While that is a start, according to Heidi Grant-Halvorson PhD of the NeuroLeadership Institute, “Diversity is getting asked to the party, while inclusion is getting asked to dance at the party.”
Human infants have a very long period of being dependent on the adults of their ‘tribe’. If we are socially ostracised from the group, we feel physical pain.
This is instinct, and we automatically mirror the behaviours of others from birth in order to belong and therefore survive.
When our belonging is threatened, when we are ostracised or excluded, we enter what I call ‘Critter State’. When the brain is under threat, it literally cannot function in the same way that it does when it feels safe, when it is in the ‘Smart State.’
When we feel under threat, studies have shown that we release an enzyme that has been found to attack the hippocampus which is responsible for regulating synapses.
So, our brain:
- reduces the field of view and focuses only on a narrow span of what it must do to survive. Myelin sheathing increases on existing neural pathways and we are less likely to try new solutions.
- shrinks its working memory, so that it is not distracted by other ideas, bits of information, stray thoughts… Think of a student panicked by a pop quiz, the information is there but they cannot access it. This means they cannot problem solve optimally.
- is less creative. With less grey matter and modified synapses, we experience fewer ideas, thoughts, and information available to ‘bump into each other’ so the capacity to create is reduced.
- enlarges the amygdala, the area of the brain responsible for fear processing and threat perception, making us more likely to be reactive rather than controlled.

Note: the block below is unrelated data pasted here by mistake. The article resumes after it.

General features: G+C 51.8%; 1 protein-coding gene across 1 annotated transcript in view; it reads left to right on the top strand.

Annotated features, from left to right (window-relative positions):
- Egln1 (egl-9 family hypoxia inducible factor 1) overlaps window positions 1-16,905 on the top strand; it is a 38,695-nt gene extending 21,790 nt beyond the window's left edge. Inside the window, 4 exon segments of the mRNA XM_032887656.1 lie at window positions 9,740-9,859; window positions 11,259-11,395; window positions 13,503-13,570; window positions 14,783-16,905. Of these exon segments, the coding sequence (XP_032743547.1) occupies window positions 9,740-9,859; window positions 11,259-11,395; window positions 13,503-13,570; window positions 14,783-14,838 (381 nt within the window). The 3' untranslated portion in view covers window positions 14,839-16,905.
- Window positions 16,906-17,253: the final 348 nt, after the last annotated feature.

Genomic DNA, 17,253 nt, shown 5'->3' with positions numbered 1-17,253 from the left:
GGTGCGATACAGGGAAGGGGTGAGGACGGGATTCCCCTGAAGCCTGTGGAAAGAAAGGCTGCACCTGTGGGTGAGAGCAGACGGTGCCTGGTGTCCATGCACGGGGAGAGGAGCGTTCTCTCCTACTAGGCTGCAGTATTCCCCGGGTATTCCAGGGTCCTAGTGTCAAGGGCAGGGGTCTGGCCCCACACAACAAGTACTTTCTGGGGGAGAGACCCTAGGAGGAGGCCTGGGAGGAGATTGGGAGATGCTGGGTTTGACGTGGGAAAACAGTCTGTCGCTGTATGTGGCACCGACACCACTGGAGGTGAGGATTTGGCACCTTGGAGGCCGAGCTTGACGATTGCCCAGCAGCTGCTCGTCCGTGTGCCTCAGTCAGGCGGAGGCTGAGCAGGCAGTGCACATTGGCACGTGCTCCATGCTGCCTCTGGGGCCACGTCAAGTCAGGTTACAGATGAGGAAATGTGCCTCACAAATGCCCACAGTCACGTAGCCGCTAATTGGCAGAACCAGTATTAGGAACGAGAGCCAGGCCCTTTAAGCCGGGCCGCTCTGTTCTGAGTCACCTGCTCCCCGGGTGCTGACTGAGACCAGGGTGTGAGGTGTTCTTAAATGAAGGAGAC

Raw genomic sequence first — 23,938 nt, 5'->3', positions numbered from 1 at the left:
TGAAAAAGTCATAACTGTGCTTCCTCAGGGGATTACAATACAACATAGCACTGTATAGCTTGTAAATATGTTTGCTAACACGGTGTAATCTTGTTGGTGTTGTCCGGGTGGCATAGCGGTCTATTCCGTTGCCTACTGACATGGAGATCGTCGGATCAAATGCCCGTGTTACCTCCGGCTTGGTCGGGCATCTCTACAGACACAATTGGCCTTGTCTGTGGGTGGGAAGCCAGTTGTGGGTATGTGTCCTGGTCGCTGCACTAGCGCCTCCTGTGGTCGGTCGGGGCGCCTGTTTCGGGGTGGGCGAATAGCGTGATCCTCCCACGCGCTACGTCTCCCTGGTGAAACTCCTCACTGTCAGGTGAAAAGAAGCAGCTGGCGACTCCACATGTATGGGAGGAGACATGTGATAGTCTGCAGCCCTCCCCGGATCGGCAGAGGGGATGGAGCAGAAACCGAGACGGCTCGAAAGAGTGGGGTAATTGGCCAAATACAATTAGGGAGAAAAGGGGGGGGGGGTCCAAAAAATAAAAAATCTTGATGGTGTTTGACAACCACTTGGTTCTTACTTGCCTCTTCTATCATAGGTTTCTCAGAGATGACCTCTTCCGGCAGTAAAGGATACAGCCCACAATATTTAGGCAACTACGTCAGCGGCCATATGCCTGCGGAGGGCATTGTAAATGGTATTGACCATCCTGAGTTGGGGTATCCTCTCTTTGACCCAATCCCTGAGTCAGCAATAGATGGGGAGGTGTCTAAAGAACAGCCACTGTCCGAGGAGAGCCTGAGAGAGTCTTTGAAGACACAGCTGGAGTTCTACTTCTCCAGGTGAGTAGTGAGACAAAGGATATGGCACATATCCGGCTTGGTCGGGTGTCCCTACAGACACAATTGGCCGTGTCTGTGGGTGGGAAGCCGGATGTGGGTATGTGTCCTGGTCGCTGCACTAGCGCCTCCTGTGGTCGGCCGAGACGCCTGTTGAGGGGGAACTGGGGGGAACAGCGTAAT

- is less likely to connect with others. Fight, flight, or freeze is not really a sharing kind of activity. When the synapses have been modified in this way, we appear grumpy and unsociable.
To get the benefits of diversity, we must promote the ‘Smart State’ by including, including and including.
And here’s the catch:
Humans never communicate as clearly as they think they do
It’s actually quite a miracle that we understand anything about each other at all.
How many times a week, a day, or even an hour have you had the experience of thinking you understood or were understood, only to find a complete disconnect?
So, you may think you are including, but if you are not consciously including someone who is not confident about their place in your inner circle, they may feel rejected or not welcome.
To truly promote diversity and inclusion, it is absolutely critical to train your team in effective communication skills.
Techniques like rapport, inquiry mode and feedback allow people to get to know each other as individuals, not as ethnic, race or gender groups.
And that, my friends, is the secret to having diverse teams with lots of inclusion ‒ and to busting bias.
Awareness alone doesn’t work, but structures which prevent biases and the creation of skilled communication patterns and habits do.
Christine Comaford is a leadership and culture coach. She is best known for helping her clients create predictable revenue, deeply engaged and passionate teams, and highly profitable growth. To get in touch with her, e-mail us at firstname.lastname@example.org.